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International Council of Mining & Metals (ICMM) member companies have spent more than million ($464 million) combined in their global response to COVID-19 pandemic so far.
The figure was revealed as part of a new briefing report by ICMM, which includes members from 27 mining and metals companies and over 35 regional and commodity associations.
"This figure only scratches the surface of work being undertaken by members and does not include costs for donations of goods in kind, provision of company facilities or support for emergency critical infrastructure. It also does not include financial contributions from joint ventures and salary sacrifices made by senior management teams," ICMM stated.
The ICMM report describes how the mining and metals industry can contribute to reviving the economy while fortifying mining-dependent countries following the impact of COVID-19.
"It has never been more important that the mining and metals industry helps to build local and national resilience through its actions," the report stated, noting that even if the pandemic is contained, it is unlikely that many commodity prices will see a quick rebound.
The report highlights tight health and safety measures undertaken by companies such as Alcoa, Anglo American, BHP, Newcrest Mining, Rio Tinto, Sibanye Stillwater and South32 as ways the sector has been able to build resilience in the face of the global crisis.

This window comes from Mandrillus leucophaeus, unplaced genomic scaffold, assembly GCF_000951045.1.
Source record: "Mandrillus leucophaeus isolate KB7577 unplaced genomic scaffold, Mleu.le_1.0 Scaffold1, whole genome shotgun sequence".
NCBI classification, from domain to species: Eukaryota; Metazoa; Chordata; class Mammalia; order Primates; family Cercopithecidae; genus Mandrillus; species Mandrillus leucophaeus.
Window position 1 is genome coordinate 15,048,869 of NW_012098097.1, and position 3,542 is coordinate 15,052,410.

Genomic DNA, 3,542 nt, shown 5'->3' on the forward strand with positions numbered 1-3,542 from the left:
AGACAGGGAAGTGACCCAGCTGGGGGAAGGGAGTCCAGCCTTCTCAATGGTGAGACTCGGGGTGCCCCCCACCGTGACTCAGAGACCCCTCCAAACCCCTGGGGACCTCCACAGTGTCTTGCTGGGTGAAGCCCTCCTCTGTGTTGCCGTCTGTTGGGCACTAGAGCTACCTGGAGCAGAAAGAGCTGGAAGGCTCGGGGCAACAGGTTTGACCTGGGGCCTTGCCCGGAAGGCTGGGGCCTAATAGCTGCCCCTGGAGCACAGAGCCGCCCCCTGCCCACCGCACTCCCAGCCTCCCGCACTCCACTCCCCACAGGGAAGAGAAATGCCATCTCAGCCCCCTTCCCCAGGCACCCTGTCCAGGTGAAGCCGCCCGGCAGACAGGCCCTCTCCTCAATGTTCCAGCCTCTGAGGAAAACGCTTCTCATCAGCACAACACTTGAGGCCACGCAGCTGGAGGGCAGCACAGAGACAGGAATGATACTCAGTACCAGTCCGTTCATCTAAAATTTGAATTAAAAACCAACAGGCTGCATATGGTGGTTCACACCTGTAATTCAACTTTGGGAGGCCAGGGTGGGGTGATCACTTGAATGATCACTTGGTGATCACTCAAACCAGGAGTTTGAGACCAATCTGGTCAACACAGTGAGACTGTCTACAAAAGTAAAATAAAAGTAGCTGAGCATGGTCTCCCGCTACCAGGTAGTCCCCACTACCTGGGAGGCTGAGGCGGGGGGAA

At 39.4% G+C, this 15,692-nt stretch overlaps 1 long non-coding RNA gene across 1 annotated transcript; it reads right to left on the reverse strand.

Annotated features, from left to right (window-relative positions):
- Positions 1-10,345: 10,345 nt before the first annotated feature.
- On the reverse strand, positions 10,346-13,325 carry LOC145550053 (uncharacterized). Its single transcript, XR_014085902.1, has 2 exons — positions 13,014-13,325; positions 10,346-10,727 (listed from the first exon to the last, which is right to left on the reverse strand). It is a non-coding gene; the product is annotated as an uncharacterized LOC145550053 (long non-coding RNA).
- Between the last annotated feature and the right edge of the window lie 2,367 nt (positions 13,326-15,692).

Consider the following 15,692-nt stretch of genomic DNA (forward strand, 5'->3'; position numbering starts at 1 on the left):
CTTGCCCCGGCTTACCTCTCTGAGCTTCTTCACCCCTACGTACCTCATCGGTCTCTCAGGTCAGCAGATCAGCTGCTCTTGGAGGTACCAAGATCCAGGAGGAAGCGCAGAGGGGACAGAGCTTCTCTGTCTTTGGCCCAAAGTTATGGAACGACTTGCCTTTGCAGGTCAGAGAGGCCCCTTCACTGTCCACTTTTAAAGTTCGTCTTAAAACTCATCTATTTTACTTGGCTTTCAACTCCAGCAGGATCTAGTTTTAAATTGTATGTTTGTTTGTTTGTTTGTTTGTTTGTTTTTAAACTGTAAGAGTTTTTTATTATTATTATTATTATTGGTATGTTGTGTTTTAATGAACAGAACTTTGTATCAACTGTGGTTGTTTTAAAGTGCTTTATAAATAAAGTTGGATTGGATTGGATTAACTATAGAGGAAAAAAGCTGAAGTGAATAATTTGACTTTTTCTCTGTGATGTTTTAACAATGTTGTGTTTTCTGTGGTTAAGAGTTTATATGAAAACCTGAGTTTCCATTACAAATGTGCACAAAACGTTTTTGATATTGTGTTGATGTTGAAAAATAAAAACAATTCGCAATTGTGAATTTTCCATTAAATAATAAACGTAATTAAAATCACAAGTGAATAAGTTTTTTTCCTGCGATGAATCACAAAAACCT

"In countries where mining operations have continued, ICMM members have worked hard to ensure that the highest standards of sanitation and hygiene have been instigated and enforced.
"This has had the effect of not only making workplaces safe, but also forms a vital part of the efforts for resilience as these measures ensure that operations can continue."
BHP announced a reduction in fly-in fly-out (FIFO) and drive-in drive-out (DIDO) workers travelling to sites, with non-critical employees working from home; changes to rosters; non-residential workers temporarily relocating interstate; regular health screenings; and reinforcing social distancing and hygiene requirements through daily pre-start messages.
Rio Tinto has introduced screening measures at three Western Australian airports after successful screening processes were tested at Perth Airport.
Rio Tinto now requires its FIFO workers to arrive at least 30 minutes prior to scheduled departure times to allow for screening, which is overseen by the company’s occupational physician.
It includes online and face to face health questionnaires, temperature checks and a rapid finger prick blood screen that is performed by a nurse to detect viral antibodies.
"While it is important to maintain fiscal resilience, this must not come at the cost of people’s health or wellbeing. The safety and wellbeing of workers is of paramount importance to ICMM collectively and members individually," ICMM stated.
ICMM encourages mining companies to accelerate their transition to a low-carbon future in their recovery from COVID-19 to grow sustainably.